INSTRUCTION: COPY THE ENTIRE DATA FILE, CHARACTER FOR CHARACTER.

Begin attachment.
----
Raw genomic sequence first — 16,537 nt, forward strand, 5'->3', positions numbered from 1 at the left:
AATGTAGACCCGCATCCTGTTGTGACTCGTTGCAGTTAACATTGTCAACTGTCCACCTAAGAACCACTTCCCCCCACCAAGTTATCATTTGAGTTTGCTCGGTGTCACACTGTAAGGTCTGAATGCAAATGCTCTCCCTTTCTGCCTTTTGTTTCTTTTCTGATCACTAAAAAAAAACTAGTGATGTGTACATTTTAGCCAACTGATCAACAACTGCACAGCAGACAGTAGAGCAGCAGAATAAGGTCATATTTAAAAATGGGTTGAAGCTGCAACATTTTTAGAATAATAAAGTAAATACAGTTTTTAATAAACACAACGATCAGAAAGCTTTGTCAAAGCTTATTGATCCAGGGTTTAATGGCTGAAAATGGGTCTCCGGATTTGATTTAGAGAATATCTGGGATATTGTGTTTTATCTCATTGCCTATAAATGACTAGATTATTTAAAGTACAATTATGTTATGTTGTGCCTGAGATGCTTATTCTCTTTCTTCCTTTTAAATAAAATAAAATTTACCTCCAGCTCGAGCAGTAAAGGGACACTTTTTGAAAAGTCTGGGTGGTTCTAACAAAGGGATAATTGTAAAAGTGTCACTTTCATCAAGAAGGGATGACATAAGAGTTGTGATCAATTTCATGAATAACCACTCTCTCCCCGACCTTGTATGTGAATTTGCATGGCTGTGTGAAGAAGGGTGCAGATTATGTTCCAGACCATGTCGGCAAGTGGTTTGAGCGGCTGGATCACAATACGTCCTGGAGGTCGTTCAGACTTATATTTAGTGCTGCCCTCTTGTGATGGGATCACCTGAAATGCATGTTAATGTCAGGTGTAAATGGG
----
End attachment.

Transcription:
Raw genomic sequence first — 16,537 nt, forward strand, 5'->3', positions numbered from 1 at the left:
AATGTAGACCCGCATCCTGTTGTGACTCGTTGCAGTTAACATTGTCAACTGTCCACCTAAGAACCACTTCCCCCCACCAAGTTATCATTTGAGTTTGCTCGGTGTCACACTGTAAGGTCTGAATGCAAATGCTCTCCCTTTCTGCCTTTTGTTTCTTTTCTGATCACTAAAAAAAAACTAGTGATGTGTACATTTTAGCCAACTGATCAACAACTGCACAGCAGACAGTAGAGCAGCAGAATAAGGTCATATTTAAAAATGGGTTGAAGCTGCAACATTTTTAGAATAATAAAGTAAATACAGTTTTTAATAAACACAACGATCAGAAAGCTTTGTCAAAGCTTATTGATCCAGGGTTTAATGGCTGAAAATGGGTCTCCGGATTTGATTTAGAGAATATCTGGGATATTGTGTTTTATCTCATTGCCTATAAATGACTAGATTATTTAAAGTACAATTATGTTATGTTGTGCCTGAGATGCTTATTCTCTTTCTTCCTTTTAAATAAAATAAAATTTACCTCCAGCTCGAGCAGTAAAGGGACACTTTTTGAAAAGTCTGGGTGGTTCTAACAAAGGGATAATTGTAAAAGTGTCACTTTCATCAAGAAGGGATGACATAAGAGTTGTGATCAATTTCATGAATAACCACTCTCTCCCCGACCTTGTATGTGAATTTGCATGGCTGTGTGAAGAAGGGTGCAGATTATGTTCCAGACCATGTCGGCAAGTGGTTTGAGCGGCTGGATCACAATACGTCCTGGAGGTCGTTCAGACTTATATTTAGTGCTGCCCTCTTGTGATGGGATCACCTGAAATGCATGTTAATGTCAGGTGTAAATGGG